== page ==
Fundamental changes to the way Tribunals interpret disability discrimination claims are likely following the recent House of Lords decision in Mayor and Burgesses of the London Borough of Lewisham v Malcolm.
Mr Malcolm suffered from schizophrenia and illegally sub-let his flat, following which he was evicted by his landlord, the London Borough of Lewisham. Mr Malcolm claimed that his decision to sub-let in breach of the terms of his tenancy had been caused by his schizophrenic condition. The Council had no idea that Mr Malcolm suffered from schizophrenia at the time it took the decision to evict him. Mr Malcolm argued that that his schizophrenia constituted a disability for the purposes of the Disability Discrimination Act 1995 ("DDA") and that the reason the Council sought possession was for a reason related to his disability. In other words, but for the Claimant's schizophrenia, he would not have sub-let his flat and the Council in turn would not have evicted him. Mr Malcolm therefore argued that the Court was precluded by the DDA from making any order for possession against him.
Although the case related to Part III of the DDA (which makes it unlawful for anyone managing a premises to discriminate against a disabled person occupying the premises by evicting the disabled person or subjecting him to any other detriment), the test for disability-related discrimination under Part III of the DDA is identical to that for employment. The issues in this case are therefore directly relevant to claims for disability-related discrimination in the employment sphere.
The relevant parts of the DDA define disability-related discrimination as follows: a person discriminates against another if "for a reason which relates to the disabled person's disability, he treats him less favourably than he treats or would treat others to whom that reason does not or would not apply."
The crucial questions for the House of Lords were:
- in order for the alleged discriminator's "reason" to "relate to" the disability, is it necessary for the fact of the disability to have played at least some motivating part in the mind of the alleged discriminator in leading him to subject the disabled person to the treatment complained of?
- who are to be taken to be the comparators, the "others to whom that reason does not or would not apply", and what characteristics should be attributed to them?
As to the first question, crucially, it was found the Council was unaware that Mr Malcolm suffered from schizophrenia. The Council did become aware that he had sub-let his flat and its reason for serving the notice to quit was the sub-letting. The House of Lords considered that the Council, as a social landlord with a limited stock of housing and a heavy demand from those on its waiting list, acted as it did because it was not prepared to allow the tenancy to continue where Mr Malcolm was not living in the premises. The fact of Mr Malcolm's disability therefore played no part at all in the Council's decision-making process, and, since the Council was unaware of it, could not have done so. The House of Lords held that if the physical or mental condition that constitutes the disability has played no motivating part in the decision of the alleged discriminator to inflict on the disabled person the treatment complained of, the alleged discriminator’s reason for that treatment cannot "relate" to the disability.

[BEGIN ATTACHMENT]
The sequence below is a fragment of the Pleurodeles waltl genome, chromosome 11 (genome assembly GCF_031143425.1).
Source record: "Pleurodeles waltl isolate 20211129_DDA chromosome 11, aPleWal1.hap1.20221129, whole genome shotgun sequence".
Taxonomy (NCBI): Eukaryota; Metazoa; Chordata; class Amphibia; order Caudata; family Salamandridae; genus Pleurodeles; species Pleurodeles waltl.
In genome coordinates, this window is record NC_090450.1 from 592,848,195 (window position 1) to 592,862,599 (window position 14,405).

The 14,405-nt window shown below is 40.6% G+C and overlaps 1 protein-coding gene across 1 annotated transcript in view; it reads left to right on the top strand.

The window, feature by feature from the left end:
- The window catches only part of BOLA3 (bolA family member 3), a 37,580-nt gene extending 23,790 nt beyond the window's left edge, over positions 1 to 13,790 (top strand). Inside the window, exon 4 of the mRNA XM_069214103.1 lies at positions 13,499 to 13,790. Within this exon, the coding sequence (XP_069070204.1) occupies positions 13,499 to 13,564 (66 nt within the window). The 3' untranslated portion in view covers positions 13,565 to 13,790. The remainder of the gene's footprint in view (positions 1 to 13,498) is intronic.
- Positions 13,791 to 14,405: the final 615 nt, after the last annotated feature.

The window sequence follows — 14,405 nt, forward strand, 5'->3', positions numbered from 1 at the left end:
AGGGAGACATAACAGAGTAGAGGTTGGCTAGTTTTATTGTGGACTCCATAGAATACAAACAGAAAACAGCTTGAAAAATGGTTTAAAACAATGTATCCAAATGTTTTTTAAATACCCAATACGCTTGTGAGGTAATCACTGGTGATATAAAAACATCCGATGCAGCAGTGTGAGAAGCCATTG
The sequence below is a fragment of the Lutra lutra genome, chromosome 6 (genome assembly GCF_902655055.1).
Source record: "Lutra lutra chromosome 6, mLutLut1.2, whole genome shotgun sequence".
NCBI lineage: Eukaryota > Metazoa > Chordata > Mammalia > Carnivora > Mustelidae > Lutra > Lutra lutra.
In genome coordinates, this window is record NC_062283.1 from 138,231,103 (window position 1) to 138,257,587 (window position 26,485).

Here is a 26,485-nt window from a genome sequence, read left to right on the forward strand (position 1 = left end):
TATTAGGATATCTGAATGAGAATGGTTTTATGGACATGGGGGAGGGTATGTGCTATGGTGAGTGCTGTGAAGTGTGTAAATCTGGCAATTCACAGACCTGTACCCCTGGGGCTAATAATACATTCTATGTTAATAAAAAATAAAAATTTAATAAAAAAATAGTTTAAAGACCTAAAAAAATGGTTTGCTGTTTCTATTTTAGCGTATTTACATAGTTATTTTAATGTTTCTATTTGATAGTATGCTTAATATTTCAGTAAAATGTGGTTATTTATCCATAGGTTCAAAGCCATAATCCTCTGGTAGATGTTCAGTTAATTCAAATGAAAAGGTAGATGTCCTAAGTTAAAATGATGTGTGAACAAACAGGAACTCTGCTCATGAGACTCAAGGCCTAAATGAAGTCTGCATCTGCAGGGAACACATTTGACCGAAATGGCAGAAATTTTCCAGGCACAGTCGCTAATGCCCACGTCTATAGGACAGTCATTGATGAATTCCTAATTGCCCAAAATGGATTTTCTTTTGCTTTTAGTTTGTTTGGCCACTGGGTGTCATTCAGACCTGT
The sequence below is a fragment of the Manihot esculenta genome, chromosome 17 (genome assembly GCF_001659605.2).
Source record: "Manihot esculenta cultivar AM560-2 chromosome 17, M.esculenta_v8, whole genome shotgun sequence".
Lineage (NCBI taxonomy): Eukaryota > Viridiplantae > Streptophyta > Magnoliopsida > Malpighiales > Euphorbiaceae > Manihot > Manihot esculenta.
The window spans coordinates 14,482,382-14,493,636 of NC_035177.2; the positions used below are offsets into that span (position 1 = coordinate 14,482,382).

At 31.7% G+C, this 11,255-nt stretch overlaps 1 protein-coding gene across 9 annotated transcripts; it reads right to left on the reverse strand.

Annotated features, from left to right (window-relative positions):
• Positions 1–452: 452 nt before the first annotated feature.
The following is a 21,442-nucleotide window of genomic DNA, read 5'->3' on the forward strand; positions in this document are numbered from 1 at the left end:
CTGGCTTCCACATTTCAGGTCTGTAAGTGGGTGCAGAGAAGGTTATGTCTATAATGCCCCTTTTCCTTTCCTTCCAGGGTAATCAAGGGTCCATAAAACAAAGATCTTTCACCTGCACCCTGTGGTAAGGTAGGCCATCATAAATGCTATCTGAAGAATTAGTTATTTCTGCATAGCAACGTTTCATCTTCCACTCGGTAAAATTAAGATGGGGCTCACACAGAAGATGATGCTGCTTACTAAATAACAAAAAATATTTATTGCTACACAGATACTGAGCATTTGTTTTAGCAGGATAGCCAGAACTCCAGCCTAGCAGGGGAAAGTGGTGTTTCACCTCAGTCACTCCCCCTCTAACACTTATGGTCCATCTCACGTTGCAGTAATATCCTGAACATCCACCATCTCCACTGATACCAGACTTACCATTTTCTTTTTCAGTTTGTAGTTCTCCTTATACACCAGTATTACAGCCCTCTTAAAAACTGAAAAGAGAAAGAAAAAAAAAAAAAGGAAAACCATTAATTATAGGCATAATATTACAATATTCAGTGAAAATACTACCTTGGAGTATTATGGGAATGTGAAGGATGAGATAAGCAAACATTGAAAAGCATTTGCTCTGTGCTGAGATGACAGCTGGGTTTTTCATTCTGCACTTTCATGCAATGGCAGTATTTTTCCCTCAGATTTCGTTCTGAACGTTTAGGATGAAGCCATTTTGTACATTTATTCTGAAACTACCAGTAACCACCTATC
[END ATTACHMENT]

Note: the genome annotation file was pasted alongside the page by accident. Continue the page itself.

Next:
As to the second question, the long-established case of Clark v Novacold Ltd had previously held that comparators for the purposes disability-related discrimination must be persons to whom the discriminatory reason for the treatment did not apply. For example, if an employee with depression was dismissed for persistent lateness, lateness being the "reason related to their disability", the appropriate comparator was somebody who was not persistently late for work; it was considered incorrect to compare the treatment to an employee who did not have depression but who was persistently late for work. The decision in Malcolm turns this principle on its head: in the words of one Law Lord, "If a person has been dismissed because he will be absent from work for a year, what is the point of making the lawfulness of his dismissal dependant on whether those who will not be absent from work will be dismissed?"
The correct comparator for claims of disability-related discrimination will now be an employee who was persistently late for work for a reason unconnected with disability. The House of Lords, by a majority, therefore held that the correct comparator in Mr Malcolm's case was a tenant with no mental illness who had sub-let. Such a tenant would have received no different treatment from the Council than Mr Malcolm received. There was no “less favourable” treatment meted out to Mr Malcolm and, therefore, no discrimination.
What does this mean in practice? Employers should find it easier in future to defend claims for disability-related discrimination in circumstances where they have no knowledge of an employee's disability at the time they commit the alleged discriminatory act, although the occasions where there is no knowledge of disability may be rare in practice. Furthermore, employees will find it more difficult to establish disability-related discrimination if the appropriate comparator must be a person who is also dismissed for being absent from work for 12 months, for example, but the reason for their absence is not because of a disability.